Compaq closes its final Connect retail outlets, axes 28 staff

Compaq closes its final Connect retail outlets, axes 28 staff

Having created a major ruckus in the channel two years ago by launching a direct retail operation, Compaq has realised the error of its ways and terminated the Connect stores, leaving 15 redundant staff in its wake.

The two remaining company-owned stores in Brisbane and Melbourne will close their doors next Thursday. Meanwhile, settlement has been reached with the sole franchisee - in Castle Hill, Sydney - they managed to attract, and it is believed that store will revert to its former Nortec Computers name.

The decision by Compaq to close its Connect stores - an exclusive Australian initiative - came as part of a larger global consolidation that sees the former Consumer and Commercial business groups merge into one unit which will now known as Access Business Group.

The new group will be headed up by former Commercial group director Tony Bill, with his Consumer group counterpart, Rob Balmer, amongst the personnel casualties from the rationalisation.

Four Connect store management staff have been re-deployed within the new business unit, but all the sales and support staff are gone. According to Bill, there are a further 13 head office staff who have lost their jobs as a result of role duplications created by the merged business units. Most of the head office casualties were described as "either upper-middle management or administration staff".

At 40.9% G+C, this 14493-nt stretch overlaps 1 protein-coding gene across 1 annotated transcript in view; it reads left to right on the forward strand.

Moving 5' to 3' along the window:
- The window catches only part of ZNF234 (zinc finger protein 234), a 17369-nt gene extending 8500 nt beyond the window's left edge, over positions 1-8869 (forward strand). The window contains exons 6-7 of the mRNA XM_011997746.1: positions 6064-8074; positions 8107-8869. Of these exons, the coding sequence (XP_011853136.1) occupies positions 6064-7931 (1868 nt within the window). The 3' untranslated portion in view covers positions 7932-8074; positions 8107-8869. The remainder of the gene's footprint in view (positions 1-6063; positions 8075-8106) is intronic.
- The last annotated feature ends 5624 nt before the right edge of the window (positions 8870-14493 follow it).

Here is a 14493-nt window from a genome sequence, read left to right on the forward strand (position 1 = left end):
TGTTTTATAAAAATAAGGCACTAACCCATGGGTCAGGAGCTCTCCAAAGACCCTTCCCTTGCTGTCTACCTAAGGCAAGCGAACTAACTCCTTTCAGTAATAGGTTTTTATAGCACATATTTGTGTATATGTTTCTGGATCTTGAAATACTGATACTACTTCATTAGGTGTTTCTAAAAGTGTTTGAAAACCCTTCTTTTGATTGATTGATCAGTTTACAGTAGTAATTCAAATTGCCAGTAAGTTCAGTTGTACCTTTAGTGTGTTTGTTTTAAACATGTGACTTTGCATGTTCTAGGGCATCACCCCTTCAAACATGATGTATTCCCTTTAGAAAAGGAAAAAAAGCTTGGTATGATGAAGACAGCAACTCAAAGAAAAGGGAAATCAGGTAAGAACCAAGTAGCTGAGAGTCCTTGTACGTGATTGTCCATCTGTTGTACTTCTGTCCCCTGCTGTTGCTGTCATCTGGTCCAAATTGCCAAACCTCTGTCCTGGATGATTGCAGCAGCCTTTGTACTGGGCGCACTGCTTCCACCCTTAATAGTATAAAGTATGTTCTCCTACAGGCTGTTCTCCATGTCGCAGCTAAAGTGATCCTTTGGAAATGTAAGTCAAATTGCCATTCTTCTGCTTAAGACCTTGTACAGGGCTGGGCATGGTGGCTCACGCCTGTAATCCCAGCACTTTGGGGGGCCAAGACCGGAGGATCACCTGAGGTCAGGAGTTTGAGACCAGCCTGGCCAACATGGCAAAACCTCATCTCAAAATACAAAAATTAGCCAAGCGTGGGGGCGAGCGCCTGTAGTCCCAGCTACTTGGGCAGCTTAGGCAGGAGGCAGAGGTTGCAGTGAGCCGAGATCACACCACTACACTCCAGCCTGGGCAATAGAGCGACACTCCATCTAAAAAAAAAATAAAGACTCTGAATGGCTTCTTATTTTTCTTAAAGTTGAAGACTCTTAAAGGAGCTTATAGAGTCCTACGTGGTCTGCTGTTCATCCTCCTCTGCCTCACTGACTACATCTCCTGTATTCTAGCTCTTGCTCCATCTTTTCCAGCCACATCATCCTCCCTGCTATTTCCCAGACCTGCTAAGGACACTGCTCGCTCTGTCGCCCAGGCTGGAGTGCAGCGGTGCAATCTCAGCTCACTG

However, two channel marketing staff and one other marketing employee have also been axed.

Bill said the whole channel is having a hard time at the moment and the Connect stores had not been exempt from that turbulence.

"We made the decision that the strategy wasn't right for a tough market," Bill said. "Revenues [at the Connect stores] had significantly reduced to the point where they were losing money. It was a tough call, but we had to make the decision based on the economic climate we are experiencing a the moment."

Bill also conceded that no other franchises had been sold and that the stores have been in decline for quit some time. He refused to be drawn on the cost damage that had been sustained by Compaq in Australia from the failed Connect investment.

Bill added that if Compaq has learnt a lesson from the whole exercise it is that "channels are and will continue to be our best route to market".

Compaq originally opened eight Connect stores in Melbourne and Brisbane in 1999, with an original plan to roll out over 100 more franchised operations across Australia before the end of 2000. The initiative failed dismally with no new stores other than the Castle Hill effort eventuating, and six of the pilot stores closing last December.

These closures occurred despite outrageous claims by former Compaq management that the pilot stores were turning over an average of $1 million per month each.

Bill said that the new Access Business Group will be selling all of the old commercial and consumer product lines, but expects some rationalistion in the near future and notes that the separate products will no longer be targeted at disparate users.Photograph: Tony Bill

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